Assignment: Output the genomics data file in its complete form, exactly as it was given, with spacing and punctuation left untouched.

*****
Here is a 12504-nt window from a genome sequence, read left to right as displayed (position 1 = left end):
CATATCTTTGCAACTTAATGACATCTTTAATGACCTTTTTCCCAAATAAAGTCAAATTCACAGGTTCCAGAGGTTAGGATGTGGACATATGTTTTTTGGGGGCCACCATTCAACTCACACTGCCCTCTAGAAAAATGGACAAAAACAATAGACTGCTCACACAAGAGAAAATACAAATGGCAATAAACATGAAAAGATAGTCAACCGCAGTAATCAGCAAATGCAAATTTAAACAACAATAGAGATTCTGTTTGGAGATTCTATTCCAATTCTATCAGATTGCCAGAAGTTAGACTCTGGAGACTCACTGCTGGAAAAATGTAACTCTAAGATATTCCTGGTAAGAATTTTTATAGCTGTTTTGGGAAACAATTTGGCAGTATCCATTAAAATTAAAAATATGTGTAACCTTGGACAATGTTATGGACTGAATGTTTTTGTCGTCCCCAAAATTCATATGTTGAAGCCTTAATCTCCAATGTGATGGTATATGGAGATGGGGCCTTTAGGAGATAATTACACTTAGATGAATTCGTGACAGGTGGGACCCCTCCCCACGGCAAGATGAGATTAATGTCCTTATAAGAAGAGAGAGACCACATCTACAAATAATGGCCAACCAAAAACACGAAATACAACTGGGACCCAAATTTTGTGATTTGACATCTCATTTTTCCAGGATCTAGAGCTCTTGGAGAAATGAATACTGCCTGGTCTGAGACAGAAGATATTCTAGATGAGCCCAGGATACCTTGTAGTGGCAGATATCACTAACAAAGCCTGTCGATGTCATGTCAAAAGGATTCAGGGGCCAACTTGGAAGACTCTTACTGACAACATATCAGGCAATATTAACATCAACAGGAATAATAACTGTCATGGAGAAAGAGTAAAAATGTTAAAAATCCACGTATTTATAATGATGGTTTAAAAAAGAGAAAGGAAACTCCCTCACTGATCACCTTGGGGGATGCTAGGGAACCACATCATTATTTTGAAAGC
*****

Here is a 12504-nt window from a genome sequence, read left to right as displayed (position 1 = left end):
CATATCTTTGCAACTTAATGACATCTTTAATGACCTTTTTCCCAAATAAAGTCAAATTCACAGGTTCCAGAGGTTAGGATGTGGACATATGTTTTTTGGGGGCCACCATTCAACTCACACTGCCCTCTAGAAAAATGGACAAAAACAATAGACTGCTCACACAAGAGAAAATACAAATGGCAATAAACATGAAAAGATAGTCAACCGCAGTAATCAGCAAATGCAAATTTAAACAACAATAGAGATTCTGTTTGGAGATTCTATTCCAATTCTATCAGATTGCCAGAAGTTAGACTCTGGAGACTCACTGCTGGAAAAATGTAACTCTAAGATATTCCTGGTAAGAATTTTTATAGCTGTTTTGGGAAACAATTTGGCAGTATCCATTAAAATTAAAAATATGTGTAACCTTGGACAATGTTATGGACTGAATGTTTTTGTCGTCCCCAAAATTCATATGTTGAAGCCTTAATCTCCAATGTGATGGTATATGGAGATGGGGCCTTTAGGAGATAATTACACTTAGATGAATTCGTGACAGGTGGGACCCCTCCCCACGGCAAGATGAGATTAATGTCCTTATAAGAAGAGAGAGACCACATCTACAAATAATGGCCAACCAAAAACACGAAATACAACTGGGACCCAAATTTTGTGATTTGACATCTCATTTTTCCAGGATCTAGAGCTCTTGGAGAAATGAATACTGCCTGGTCTGAGACAGAAGATATTCTAGATGAGCCCAGGATACCTTGTAGTGGCAGATATCACTAACAAAGCCTGTCGATGTCATGTCAAAAGGATTCAGGGGCCAACTTGGAAGACTCTTACTGACAACATATCAGGCAATATTAACATCAACAGGAATAATAACTGTCATGGAGAAAGAGTAAAAATGTTAAAAATCCACGTATTTATAATGATGGTTTAAAAAAGAGAAAGGAAACTCCCTCACTGATCACCTTGGGGGATGCTAGGGAACCACATCATTATTTTGAAAGC